We love to push the boundaries of predictable when it comes to hardwood floors. We’ve been working on a number of projects lately with some fantastic hardwood floors. While classic and timeless, they are not your run of the mill (no pun intended) honey stained oak.
Working with Robert Lewis Renovations in a contemporary condo, we installed a spectacular chevron patterned white french oak floor with a custom glaze finish. The chevron is much more difficult to install than a regular herringbone, but the lines it creates are wonderful and the look is so much sleeker.
We are also in the midst of renovating a 19th century classic Pacific Heights Victorian, where we had intended to update the look of the floors by staining them a dark walnut. However, when the client and I walked into the house during the laborious sanding portion of the floor refinishing process, we both looked at each other and immediately had the same epiphany… let’s go extremely light instead of extremely dark with the hardwood stain.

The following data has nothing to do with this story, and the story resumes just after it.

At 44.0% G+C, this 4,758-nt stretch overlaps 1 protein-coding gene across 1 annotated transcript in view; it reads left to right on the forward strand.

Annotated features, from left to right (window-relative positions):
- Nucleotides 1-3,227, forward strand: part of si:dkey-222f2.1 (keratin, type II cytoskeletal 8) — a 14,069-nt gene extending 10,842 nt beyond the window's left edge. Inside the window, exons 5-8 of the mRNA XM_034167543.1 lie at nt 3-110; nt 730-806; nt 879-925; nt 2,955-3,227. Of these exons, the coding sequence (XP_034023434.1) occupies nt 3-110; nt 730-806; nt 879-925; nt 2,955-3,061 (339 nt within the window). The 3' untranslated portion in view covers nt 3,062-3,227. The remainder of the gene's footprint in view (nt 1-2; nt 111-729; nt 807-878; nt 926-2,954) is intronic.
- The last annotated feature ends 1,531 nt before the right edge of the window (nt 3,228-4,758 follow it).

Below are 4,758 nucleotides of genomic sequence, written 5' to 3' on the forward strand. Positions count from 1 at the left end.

The house gets limited natural light in certain areas due to the neighboring buildings. When the brown stain was taken off the floors, the rooms suddenly felt lighter and more airy. Of course, changing the floors so drastically inevitably changes the design intent. One thing I love about interior design is as much as you plan and plan, spontaneity always plays a critical role in the end. After many meetings with the floor refinishers and conference calls with the client, we came up with a custom formula of bleaching the pink out of the oak and then applying a custom mixed gray/white washed finish.
While dark floors did not end up being the right fit for the San Francisco Victorian, we do have a crush on super-ebonized walnut floors. Getting the color to come out right can be tricky– often taking five coats– so don’t expect a rich color after one or two coats.